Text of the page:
Q: I’m a young father of two. How can I form my children to live in our world today?
I surprised a friend recently when I asked him what type of activities he was doing now with his eight-year-old son that would shape him into the man he would like him to be. He looked at me in shock. He had never thought about this.
What character traits and virtues would you like to insert into the blanks? “I look forward to my little boy being a ___, ___, ___, man, or my little girl being a ___, ___, ___, woman.”
I hope this article today serves to guide fathers to view their role as a father as a co-creator, shaping and forming the gifts that their children are, into adults, noble citizens, just employers, loyal employees, future parents, children and servants of God.
Fathers, you are role models, moral guides and teachers. Children not only observe and listen to our spoken and unspoken messages, and non-verbal body language, they also imitate it. Fathers influence their children directly through their behaviour and the attitudes and messages they convey.
According to Michael E Lamb, Professor of Psychology at the University of Cambridge, UK: “The research on fathering is indisputable: Fathers have a crucial role to play in the cognitive, social, and emotional development of their children. An involved father is one who is engaged, available, and responsible. … Children are much more socially and emotionally developed when their fathers are involved.”
They even have increased empathy, less sex-stereotyped beliefs, and a more internal locus of control.
Meaning that fathers who provide for their families and who play, interact lovingly with their children, who read and do fun things with and for them generally have children who are happier, who do better in school, sports, extra-curricular and have healthier relationships with peers and adults.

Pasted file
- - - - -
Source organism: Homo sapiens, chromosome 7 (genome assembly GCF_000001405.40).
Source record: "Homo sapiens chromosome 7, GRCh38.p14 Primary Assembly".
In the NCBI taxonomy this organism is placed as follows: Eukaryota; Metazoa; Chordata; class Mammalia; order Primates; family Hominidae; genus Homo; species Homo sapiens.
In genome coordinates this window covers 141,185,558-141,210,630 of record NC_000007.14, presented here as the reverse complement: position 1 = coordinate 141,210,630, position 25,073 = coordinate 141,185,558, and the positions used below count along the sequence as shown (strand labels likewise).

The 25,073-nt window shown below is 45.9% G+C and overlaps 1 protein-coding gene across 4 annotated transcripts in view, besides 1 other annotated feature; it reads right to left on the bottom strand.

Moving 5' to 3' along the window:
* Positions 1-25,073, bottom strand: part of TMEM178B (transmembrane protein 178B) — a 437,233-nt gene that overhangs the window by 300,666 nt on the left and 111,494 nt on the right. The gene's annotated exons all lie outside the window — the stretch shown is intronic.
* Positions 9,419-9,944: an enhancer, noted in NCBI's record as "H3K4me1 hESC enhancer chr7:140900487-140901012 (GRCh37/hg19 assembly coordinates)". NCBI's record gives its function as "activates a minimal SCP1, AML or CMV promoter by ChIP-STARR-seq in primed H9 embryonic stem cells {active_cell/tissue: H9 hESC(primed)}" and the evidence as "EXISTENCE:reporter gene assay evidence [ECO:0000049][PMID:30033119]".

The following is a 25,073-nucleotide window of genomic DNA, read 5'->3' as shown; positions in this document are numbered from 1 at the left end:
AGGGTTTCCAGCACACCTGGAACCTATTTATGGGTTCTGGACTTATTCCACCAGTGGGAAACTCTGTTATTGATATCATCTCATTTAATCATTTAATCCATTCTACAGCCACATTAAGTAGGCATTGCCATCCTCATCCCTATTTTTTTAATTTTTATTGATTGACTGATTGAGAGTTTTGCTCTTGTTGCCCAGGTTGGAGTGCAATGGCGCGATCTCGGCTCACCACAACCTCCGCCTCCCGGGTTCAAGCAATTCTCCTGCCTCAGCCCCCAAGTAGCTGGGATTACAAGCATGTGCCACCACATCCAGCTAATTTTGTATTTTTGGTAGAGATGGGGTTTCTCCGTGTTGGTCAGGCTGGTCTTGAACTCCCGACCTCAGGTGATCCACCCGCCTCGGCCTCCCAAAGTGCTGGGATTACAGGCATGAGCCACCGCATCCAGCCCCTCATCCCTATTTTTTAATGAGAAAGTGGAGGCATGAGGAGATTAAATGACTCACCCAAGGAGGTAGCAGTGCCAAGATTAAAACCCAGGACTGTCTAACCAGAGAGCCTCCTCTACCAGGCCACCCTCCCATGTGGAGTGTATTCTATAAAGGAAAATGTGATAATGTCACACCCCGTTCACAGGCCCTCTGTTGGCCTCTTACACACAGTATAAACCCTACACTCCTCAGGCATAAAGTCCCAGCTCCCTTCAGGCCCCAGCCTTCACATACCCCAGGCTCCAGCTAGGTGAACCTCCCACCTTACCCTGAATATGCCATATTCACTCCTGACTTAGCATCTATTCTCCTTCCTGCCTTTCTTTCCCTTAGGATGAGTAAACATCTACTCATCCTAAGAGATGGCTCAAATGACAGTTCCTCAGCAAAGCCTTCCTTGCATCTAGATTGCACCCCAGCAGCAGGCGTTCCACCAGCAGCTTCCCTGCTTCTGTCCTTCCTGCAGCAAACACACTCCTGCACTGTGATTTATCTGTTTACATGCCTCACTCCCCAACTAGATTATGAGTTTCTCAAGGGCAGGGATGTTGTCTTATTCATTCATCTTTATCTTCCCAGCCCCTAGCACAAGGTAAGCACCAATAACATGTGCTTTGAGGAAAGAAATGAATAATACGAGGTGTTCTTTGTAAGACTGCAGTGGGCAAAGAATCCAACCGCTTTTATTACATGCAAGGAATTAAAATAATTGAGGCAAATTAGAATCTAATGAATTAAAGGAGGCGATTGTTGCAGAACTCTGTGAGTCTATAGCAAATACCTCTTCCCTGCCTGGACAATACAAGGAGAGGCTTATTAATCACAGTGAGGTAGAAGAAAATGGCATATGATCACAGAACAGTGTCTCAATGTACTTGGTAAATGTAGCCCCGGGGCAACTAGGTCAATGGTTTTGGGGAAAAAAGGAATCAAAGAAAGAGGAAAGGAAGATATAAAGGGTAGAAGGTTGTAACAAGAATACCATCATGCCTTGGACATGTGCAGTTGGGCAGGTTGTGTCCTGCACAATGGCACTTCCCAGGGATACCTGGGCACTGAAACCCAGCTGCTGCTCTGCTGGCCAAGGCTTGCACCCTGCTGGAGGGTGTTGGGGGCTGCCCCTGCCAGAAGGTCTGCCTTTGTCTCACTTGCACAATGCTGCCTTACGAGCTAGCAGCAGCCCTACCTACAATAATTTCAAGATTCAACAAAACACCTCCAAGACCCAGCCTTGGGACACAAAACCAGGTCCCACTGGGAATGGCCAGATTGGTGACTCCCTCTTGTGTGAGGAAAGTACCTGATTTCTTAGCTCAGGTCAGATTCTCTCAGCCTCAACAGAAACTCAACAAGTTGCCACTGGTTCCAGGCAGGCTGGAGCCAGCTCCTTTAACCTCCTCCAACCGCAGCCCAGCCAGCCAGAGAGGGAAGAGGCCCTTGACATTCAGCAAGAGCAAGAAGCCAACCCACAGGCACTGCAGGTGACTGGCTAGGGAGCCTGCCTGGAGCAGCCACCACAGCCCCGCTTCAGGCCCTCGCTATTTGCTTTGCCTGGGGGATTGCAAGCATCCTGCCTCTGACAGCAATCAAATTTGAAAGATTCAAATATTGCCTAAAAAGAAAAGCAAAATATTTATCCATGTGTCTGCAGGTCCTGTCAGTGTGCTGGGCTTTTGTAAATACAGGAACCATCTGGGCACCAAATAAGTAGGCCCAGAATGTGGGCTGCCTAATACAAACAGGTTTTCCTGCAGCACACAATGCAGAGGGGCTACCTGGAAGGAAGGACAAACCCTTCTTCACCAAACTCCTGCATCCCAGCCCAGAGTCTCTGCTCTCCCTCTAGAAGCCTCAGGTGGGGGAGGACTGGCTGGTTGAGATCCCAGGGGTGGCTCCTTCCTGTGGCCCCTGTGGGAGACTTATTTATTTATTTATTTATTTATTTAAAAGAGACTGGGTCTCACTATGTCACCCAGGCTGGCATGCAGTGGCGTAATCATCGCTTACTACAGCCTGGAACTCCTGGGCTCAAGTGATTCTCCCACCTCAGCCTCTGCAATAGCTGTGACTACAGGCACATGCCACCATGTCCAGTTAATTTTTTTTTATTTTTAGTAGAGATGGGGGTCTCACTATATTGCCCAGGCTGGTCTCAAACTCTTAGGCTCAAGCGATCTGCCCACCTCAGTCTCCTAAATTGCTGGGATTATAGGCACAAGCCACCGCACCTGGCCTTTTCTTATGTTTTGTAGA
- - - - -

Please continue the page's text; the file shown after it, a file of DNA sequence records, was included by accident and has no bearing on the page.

With this perception and understanding, I pray fathers will grow in confidence and seek the support they need to enhance their parenting skills.
We were not handed a manual when we became parents and some of us had poor fathering or no father at all as role models. The resources available to us on how to better parent are at our fingertips.
We can start with learning our child’s Love Languages. Dr Gary Chapman supports us in improving all our relationships with his wonderful series of books about the five ‘Love Languages’.
How one child or person feels loved is NOT the same as how another child or person feels loved. When you understand that one of your children feels loved when you play outdoors with him and the other child feels loved when you read stories to them and another when you spend alone time with them, then you are speaking their specific love language and meeting their deepest psycho-emotional needs.
All children however need to feel important, respected, listened to and managed with loving, firm boundaries. Ignoring our children or anyone close to us for that matter is demotivating. The unspoken message is “you don’t matter”. This is destructive to any relationship. It’s never too late to say sorry and change our ways.
If this Father’s Day, fathers are not feeling honoured maybe some self-examination is in order to see where our shortfall lies and to make amends.
Our most loving Heavenly Father is there for us, offering us Himself in the Holy Spirit to inspire us and give us the fruits of the Spirit of courage and wisdom, patience and self-control to change.
Sophie Barcant, BA (Psyc), B.ED. Trainer, Facilitator, Parenting Coach/Consultant.
Send your parenting questions to email@example.com